Economic and Market Commentary

U.S. Mid-Term Election Outlook

Libby Cantrill, head of public policy, discusses the current U.S. political environment, how we think the mid-term elections are likely to go, and what it could mean for fiscal policy and the markets.

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Text on screen: Libby Cantrill, Head of Public Policy

Libby Cantrill: The political environment can change very quickly. It has changed for Democrats pretty significantly over the last few months with declining gas prices, the overturning of Roe v Wade and President Biden seeing some legislative wins. With that said, our base case for the midterms, if the election were held today, is that Republicans would still win back the House.

Democrats have a very small majority, only a five seat majority in the House. And because of redistricting and retirements in some key districts and also generally a pretty negative view on the economy among voters on both sides of the aisle, we still expect Republicans to take back the House, albeit by a smaller majority,

Images on screen: US Capitol, Senate Floor

than they would have if the election had been held at the beginning of the summer.

The Senate is truly it's kind of a different ball of wax, only 35 of the 100 are up for reelection. Of those 35, Democrats are actually defending fewer seats than Republicans. Ostensibly, though, the control of the Senate will really come down just to a handful of races.

Those include Nevada, Georgia, Pennsylvania and Wisconsin. Ohio and Colorado, and Arizona may also be important,

I think our view at this point is the Senate really is a toss-up, maybe with slight odds favoring Democrats controlling the Senate, but really probably more of a jump ball.

Text on screen: Regardless of which party wins, we expect the Senate majority will be narrow

Images on screen: US Capitol

And I think that the bottom line, though, is that regardless of which party wins, the Senate, the majority, will be very, very narrow.

There are a few things that folks should pay attention to as we get closer to the midterms.

Usually debates, midterm debates aren't very important. But this cycle they could be important, particularly on the Senate side, particularly among those states that we that we just mentioned.

Text on screen: TITLE – What could impact election outcomes? BULLETS – Candidate debates, Economic sentiment, SUB-BULLETS – Price of gas, Price of groceries, BULLETS – Voter enthusiasm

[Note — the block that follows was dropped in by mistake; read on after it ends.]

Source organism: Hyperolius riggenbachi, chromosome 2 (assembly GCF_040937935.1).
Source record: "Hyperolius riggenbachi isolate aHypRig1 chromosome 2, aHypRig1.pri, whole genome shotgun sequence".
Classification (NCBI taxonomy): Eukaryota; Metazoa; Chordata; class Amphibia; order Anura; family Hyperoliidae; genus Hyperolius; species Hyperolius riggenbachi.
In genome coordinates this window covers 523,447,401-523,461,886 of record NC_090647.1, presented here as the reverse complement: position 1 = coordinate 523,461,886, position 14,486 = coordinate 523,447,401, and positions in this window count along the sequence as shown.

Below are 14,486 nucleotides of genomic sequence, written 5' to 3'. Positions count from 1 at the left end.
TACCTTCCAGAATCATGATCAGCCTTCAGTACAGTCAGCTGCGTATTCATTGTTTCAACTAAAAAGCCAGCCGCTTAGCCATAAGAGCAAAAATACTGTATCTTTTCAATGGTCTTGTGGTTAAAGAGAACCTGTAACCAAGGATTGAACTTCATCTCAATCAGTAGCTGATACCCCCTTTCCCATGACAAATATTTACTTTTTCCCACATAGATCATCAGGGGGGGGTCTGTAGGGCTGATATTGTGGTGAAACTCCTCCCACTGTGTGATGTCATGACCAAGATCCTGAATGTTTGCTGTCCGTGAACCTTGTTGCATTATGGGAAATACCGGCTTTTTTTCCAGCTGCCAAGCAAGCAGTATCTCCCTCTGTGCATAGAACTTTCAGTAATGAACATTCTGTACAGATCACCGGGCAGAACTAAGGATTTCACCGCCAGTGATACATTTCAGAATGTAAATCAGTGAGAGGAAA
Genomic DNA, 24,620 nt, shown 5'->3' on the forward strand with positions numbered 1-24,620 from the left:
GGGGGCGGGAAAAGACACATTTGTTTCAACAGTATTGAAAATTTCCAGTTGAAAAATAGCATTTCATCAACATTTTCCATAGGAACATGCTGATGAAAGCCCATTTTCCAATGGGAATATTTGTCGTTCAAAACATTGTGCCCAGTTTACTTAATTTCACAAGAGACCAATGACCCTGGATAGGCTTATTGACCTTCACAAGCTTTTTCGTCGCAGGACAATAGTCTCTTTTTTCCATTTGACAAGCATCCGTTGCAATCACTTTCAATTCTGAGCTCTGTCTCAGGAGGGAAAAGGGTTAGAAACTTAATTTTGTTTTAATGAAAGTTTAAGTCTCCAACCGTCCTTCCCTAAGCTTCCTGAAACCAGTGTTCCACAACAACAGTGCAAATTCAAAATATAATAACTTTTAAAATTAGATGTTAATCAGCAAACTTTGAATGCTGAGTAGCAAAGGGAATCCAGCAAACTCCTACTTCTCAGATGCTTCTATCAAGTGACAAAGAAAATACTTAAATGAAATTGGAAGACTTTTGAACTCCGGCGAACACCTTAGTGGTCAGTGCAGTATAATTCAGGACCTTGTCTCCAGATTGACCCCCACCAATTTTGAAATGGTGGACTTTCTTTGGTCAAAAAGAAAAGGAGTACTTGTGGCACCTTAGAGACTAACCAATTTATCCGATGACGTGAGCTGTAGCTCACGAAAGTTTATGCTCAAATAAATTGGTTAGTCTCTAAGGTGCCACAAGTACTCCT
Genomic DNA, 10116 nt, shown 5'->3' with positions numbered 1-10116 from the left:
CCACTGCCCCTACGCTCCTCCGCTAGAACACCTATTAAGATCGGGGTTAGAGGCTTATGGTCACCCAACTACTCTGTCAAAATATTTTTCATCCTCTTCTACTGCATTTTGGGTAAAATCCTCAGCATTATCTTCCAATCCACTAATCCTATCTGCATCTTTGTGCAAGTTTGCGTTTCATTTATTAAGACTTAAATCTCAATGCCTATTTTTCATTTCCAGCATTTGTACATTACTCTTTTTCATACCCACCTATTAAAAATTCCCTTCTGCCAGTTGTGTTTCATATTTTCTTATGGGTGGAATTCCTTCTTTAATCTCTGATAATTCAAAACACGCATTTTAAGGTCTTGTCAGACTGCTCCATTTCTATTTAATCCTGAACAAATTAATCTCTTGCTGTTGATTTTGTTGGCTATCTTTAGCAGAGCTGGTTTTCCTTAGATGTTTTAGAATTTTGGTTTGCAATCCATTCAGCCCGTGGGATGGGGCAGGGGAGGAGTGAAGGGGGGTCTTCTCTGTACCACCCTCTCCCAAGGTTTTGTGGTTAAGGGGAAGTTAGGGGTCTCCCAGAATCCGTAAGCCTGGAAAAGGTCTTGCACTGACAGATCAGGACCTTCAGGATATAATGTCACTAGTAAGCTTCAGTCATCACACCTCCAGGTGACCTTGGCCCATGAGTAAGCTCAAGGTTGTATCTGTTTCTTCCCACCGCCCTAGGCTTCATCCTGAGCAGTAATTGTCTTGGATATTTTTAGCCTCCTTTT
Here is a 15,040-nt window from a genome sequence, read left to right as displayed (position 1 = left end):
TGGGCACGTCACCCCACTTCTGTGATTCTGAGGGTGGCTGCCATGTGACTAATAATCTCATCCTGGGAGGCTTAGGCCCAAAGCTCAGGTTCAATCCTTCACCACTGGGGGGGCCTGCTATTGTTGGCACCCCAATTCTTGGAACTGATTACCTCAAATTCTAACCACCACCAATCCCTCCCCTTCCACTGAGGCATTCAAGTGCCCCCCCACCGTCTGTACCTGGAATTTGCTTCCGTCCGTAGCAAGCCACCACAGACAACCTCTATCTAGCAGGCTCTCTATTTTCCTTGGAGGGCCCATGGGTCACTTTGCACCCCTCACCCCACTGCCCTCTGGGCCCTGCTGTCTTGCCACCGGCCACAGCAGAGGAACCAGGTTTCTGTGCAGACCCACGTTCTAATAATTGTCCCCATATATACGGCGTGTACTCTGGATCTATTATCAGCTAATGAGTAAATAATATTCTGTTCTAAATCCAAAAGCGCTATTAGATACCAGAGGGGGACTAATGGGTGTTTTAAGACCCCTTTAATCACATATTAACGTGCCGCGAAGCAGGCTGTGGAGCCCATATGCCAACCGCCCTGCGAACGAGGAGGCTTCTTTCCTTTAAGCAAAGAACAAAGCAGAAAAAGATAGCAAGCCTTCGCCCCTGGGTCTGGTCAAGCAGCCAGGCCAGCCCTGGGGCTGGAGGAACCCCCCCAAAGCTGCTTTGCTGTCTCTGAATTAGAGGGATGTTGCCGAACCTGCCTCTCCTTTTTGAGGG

Candidate quality really does matter for the Senate races. So as folks are able to learn more about the candidates through those debates, we could see those be inflection points. And then just the general mood, particularly the mood on the economy.

Folks are really paying attention to the price of gas, the price of a gallon of milk. And so what those look like as we get closer to the election will matter as well. And then lastly, just the level of enthusiasm.

The party out of power usually feels highly engaged going into a midterm cycle. But you're also seeing very high engagement enthusiasm levels on the Democratic side.

We expect this to be a very high turnout election, but that is something as we get closer to the midterms, we'll have better clarity on.

So I think under the two most likely election outcomes, whether it's a split Congress, meaning that Democrats lose the House but keep the Senate or a Republican Congress, meaning that Democrats lose both the House and the Senate. The market implications, the policy implications are relatively similar. Under both scenarios, we expect really gridlock. President Biden's legislative agenda will very likely be put on ice.

Text on screen: We expect gridlock on Biden’s agenda, including no increase in taxes

Images on screen: White House, US Capitol

I think specifically that means that we will not see any tax increases. The next real inflection point for taxes will be when President Trump's tax cuts expire at the end of 2025.

We should also expect more oversight of the Biden administration on things like the troop withdrawal from Afghanistan and what's happening at the southern border and on the recently announced student loan policy. And in fact, if Republicans take the House, I think we should expect them to bring a lawsuit. Trying to stop that that student loan cancelation policy.

Text on screen: TITLE – Policy implications of our base case include: BULLETS – Frozen legislative agenda; More oversight of the Biden administration; Policy volatility, including on government funding; Decreased fiscal accommodation

So legislative agenda frozen, more oversight of the Biden administration. Also more policy volatility on things like funding the government, on raising the debt ceiling. So we could see some subsequent market volatility associated with that.

And then lastly, the most important point is that we should expect not to see fiscal support like we have over the last three years.

We've basically had not only kind of a punch bowl in terms of monetary policy and very accommodative monetary policy. We've also had very accommodative fiscal policy. The Fed, of course, is sort of taking that accommodation away.

Images on screen: The Federal Reserve, US Capitol

And I think very, very likely if Republicans at least win back one chamber of Congress, we should see something very similar, sort of a fiscal policy retrenchment.

This is even in the case should the economy slow into recession. So this sort of fiscal put, so to speak, is not necessarily something that investors can rely on.

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